American homeowners desire to reduce energy consumption is like the elusive itch that can’t be scratched. Right there – no over – no up… Think you got it but still itches.
Manufacturers pitch the virtues of high efficiency products such as furnaces, windows and appliances. The truth is window replacement is almost always a terrible energy savings investment and high efficiency furnaces will fall short if a home’s duct work is excessively leaky – which is frequently the case in older homes. Household appliances account for a relatively small portion of total energy consumed in a typical house and do not represent an attractive replacement bang for the buck.
Home Energy Audits Are Not the Answer
Various government programs use tax payer dollars to subsidize “home energy audits” – and sometimes energy improvements made by union wage contractors. While having an energy audit is a good place to start, most companies who do energy audits are not geared up to actually implement improvements. Auditors are typically very small, young companies that need to subcontract various trades such as HVAC and insulation. This subcontracting drives up both cost and complexity for homeowners. Overall responsibility for project success is diffused and multiple levels of mark up and coordination increase cost and inconvenience.
Are Government Subsidies and Rebates the Answer?
But not to worry – government subsidies and rebates will make things right. Not really. Subsidies such as provided by the federally funded Community Power Works (CPW) program in Seattle require the utilization of contractors who pay grossly inflated worker wages. This is because organized labor uses its influence to ensure government subsidies are only available if prevailing (union) wages are paid. Prevailing wages are typically calibrated towards commercial/industrial environments and can be multiples higher than normal market wages for residential work. So yes, subsidies such as provided by CPW do reduce audit and project prices – unfortunately, the cost was artificially high to begin with. In any case it would be more efficient for homeowners to work directly with a qualified home performance company outside the subsidy system.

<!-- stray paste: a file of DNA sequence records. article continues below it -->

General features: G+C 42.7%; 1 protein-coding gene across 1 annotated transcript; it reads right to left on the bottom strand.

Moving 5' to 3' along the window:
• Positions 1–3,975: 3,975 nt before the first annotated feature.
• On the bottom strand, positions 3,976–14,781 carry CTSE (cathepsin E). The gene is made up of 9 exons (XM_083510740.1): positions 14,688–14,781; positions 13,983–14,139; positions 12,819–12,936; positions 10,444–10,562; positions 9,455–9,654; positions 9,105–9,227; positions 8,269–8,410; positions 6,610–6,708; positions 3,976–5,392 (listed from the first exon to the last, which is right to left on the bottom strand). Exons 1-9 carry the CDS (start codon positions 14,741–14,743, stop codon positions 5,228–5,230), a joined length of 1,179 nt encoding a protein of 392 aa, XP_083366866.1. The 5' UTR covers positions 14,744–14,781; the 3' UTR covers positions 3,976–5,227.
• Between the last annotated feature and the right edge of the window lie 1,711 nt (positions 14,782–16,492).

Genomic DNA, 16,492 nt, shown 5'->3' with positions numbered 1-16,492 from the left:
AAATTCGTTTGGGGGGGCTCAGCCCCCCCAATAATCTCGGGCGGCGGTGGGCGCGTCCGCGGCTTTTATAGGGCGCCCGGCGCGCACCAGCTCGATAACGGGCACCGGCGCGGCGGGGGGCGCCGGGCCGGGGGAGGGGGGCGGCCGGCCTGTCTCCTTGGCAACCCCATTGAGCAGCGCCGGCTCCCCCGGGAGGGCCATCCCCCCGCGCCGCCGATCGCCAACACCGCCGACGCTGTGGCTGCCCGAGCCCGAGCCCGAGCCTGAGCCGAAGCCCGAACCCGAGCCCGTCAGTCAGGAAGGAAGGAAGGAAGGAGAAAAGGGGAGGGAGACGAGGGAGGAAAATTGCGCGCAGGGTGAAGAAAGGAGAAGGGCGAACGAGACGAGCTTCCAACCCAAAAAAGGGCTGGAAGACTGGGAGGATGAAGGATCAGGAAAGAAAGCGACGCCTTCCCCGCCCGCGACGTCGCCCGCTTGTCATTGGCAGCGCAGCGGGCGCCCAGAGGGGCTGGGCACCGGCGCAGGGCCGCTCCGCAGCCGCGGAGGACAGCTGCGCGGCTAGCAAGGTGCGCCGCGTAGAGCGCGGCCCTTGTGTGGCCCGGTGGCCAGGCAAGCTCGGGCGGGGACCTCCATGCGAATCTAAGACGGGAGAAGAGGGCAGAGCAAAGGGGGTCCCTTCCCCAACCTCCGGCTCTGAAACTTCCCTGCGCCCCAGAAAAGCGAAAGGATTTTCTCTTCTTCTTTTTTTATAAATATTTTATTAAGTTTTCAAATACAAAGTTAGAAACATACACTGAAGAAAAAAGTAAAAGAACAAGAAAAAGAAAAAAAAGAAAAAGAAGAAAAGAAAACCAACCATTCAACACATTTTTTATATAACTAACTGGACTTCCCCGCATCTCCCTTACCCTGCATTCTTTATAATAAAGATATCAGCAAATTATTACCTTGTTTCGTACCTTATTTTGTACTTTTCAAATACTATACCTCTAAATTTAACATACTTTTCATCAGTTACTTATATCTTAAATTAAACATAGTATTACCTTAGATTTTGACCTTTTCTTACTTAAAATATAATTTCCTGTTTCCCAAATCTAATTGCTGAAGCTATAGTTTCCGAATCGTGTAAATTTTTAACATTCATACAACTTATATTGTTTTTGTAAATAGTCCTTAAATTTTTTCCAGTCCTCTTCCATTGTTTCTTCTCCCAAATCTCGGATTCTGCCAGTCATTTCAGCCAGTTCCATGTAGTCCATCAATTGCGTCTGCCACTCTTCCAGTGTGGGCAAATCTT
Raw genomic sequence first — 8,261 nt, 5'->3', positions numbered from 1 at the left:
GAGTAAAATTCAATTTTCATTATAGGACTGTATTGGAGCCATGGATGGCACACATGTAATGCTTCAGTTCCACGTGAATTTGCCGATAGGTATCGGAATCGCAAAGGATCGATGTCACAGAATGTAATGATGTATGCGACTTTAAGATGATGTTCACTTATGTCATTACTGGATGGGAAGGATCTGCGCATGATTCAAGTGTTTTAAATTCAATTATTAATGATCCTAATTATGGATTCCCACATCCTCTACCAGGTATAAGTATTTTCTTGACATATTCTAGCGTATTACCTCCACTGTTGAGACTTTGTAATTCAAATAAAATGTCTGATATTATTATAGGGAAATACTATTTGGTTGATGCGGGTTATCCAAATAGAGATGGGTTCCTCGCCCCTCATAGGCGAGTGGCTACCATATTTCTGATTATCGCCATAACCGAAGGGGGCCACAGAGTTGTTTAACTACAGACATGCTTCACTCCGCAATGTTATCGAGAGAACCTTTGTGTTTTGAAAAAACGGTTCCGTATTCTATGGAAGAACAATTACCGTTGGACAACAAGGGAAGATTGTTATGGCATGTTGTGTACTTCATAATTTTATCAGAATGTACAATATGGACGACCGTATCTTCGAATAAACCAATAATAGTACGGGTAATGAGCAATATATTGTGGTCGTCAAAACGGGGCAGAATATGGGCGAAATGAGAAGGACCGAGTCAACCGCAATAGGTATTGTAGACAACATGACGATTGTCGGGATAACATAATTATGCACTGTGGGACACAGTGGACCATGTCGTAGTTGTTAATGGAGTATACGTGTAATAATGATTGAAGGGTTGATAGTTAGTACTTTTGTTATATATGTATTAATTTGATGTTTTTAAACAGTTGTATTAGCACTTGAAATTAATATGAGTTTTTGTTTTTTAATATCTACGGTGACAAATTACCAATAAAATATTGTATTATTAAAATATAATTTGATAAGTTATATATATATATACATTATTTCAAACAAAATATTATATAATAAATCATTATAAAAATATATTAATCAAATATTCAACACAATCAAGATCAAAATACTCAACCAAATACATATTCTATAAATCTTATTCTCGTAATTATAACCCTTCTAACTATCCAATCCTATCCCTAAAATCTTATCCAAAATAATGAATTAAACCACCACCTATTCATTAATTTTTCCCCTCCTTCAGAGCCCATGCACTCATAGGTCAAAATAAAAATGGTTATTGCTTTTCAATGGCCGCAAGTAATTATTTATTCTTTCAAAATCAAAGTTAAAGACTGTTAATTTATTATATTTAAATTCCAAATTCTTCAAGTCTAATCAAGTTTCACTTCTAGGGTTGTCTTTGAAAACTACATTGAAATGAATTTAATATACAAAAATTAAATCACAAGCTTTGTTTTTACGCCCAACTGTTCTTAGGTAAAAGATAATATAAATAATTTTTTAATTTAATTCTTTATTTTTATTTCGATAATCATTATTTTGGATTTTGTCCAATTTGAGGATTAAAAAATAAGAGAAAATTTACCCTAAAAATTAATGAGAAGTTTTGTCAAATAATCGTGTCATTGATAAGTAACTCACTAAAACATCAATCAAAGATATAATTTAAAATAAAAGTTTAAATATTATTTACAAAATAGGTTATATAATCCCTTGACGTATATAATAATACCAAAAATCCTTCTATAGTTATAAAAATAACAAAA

So Where Should Homeowners Turn?
Qualified Home Performance companies can provide a comprehensive assessment and take single-source responsibility to implement solutions. But exactly what is a “qualified home performance” company? Ken Summers of Comfort Institute Inc explains that “Home Performance involves taking a holistic look at how a house is working, then prioritize and implement improvements based on comfort and efficiency gains. The ideal company to offer these services already has a deep understanding of how homes work and utilize this knowledge to offer cost-effective, total solutions. Heating/cooling companies are probably best positioned to do this. Adding energy assessment, whole-house testing and work scope such as insulation is a natural extension for them. In addition, these established companies with proven performance capabilities will be around after various subsidy programs come and go.”
While the energy efficiency itch may be hard to scratch – it is possible.
Start by selecting a qualified Home Performance company that has credentials, a track record and takes a consultative approach. Credentials include things like Comfort Institute membership and BPI (Building Performance Institute) certification. Have them perform an energy assessment which includes pressure testing and thermal imaging. Review results and prioritize improvement measures based on the efficiency and comfort improvements they bring. By all means, take advantage of any utility rebates or government subsidies that may be available – but do what is right for your home, not necessarily what is required to maximize rebates or subsidies. Have the improvement measures implemented by the same company who will take single-source responsibility for getting things done correctly. Make sure the company does a “test out” to confirm the results.
In summary, work with qualified professionals you trust to understand and implement comfort and efficiency improvements that are right for your home. Use rebates and/or subsidies when available but do not let incentives cause you to do the wrong things, the wrong way with the wrong providers.
Comfort Institute is international indoor comfort research, training, and consumer protection organization based in Bellingham, Washington with trainers and offices located throughout the United States and Canada.